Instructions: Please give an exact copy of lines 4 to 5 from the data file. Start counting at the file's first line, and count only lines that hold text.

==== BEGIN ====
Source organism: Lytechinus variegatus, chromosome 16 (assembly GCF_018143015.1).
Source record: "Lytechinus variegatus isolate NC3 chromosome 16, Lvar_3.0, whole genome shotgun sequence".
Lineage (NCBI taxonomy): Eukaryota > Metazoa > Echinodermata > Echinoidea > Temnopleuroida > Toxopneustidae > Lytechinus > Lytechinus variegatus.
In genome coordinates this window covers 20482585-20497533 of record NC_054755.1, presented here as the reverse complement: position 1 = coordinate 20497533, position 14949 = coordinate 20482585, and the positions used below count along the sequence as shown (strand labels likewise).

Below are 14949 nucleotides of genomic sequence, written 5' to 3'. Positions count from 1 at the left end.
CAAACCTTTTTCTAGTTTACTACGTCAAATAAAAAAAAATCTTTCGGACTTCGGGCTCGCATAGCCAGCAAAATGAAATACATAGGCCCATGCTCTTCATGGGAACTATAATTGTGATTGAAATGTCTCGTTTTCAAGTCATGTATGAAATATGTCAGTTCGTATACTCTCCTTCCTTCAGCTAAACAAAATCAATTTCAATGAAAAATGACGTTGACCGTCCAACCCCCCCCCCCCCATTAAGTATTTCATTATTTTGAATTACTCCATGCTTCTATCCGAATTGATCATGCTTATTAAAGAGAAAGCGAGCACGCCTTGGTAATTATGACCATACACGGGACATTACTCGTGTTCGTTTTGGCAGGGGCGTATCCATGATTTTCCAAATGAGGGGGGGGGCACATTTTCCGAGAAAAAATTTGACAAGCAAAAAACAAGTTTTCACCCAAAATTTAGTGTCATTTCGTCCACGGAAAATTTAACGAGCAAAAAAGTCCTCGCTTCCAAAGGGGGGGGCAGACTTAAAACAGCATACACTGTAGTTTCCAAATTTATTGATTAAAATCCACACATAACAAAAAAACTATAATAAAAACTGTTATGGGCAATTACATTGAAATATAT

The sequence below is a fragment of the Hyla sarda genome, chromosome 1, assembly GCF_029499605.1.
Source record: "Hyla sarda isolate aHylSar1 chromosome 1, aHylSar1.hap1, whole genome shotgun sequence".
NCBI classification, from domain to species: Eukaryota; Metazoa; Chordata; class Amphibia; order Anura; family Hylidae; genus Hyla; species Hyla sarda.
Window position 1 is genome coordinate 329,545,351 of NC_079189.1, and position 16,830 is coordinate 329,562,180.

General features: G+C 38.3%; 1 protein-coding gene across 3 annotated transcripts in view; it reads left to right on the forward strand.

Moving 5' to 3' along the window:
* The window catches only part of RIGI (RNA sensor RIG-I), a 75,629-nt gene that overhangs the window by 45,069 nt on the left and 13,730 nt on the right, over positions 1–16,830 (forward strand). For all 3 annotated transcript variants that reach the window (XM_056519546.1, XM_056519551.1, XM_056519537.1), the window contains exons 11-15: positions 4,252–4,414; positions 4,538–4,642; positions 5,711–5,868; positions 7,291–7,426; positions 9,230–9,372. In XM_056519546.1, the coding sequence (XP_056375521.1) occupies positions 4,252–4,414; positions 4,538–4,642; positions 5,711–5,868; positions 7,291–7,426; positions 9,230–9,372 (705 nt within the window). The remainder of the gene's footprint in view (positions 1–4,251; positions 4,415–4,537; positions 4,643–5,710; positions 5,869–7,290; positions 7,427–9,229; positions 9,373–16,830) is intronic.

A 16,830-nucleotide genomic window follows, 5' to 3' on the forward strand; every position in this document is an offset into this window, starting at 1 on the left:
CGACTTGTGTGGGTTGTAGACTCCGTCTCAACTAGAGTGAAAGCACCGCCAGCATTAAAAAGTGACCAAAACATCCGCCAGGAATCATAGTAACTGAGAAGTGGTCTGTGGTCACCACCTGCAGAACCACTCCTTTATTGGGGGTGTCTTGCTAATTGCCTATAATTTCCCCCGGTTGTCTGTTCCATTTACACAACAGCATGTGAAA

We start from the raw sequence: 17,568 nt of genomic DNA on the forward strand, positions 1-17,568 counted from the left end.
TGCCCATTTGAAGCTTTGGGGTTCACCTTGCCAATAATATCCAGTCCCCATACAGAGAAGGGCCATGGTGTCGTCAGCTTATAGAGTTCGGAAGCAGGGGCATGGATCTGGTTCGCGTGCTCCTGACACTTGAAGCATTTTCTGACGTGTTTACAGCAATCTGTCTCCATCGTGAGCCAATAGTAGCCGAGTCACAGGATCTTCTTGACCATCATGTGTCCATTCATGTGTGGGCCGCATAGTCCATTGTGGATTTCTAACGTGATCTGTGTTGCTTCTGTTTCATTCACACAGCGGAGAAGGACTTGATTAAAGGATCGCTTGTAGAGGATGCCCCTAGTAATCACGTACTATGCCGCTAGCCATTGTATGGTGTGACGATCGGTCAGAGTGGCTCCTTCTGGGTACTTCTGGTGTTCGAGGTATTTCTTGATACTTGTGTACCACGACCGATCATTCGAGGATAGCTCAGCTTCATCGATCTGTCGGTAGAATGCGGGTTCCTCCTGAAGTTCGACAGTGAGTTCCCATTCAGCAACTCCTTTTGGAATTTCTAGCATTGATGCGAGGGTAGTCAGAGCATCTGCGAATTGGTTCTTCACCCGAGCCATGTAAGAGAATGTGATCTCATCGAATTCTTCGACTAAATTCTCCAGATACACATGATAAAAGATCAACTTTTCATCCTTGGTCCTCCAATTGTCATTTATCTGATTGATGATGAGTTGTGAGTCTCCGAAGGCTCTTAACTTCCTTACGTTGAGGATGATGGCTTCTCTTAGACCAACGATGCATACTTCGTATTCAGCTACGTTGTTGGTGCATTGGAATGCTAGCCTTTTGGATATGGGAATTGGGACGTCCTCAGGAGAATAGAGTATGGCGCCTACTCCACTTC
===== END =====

In genome coordinates this window covers 20482585-20497533 of record NC_054755.1, presented here as the reverse complement: position 1 = coordinate 20497533, position 14949 = coordinate 20482585, and the positions used below count along the sequence as shown (strand labels likewise).

Below are 14949 nucleotides of genomic sequence, written 5' to 3'. Positions count from 1 at the left end.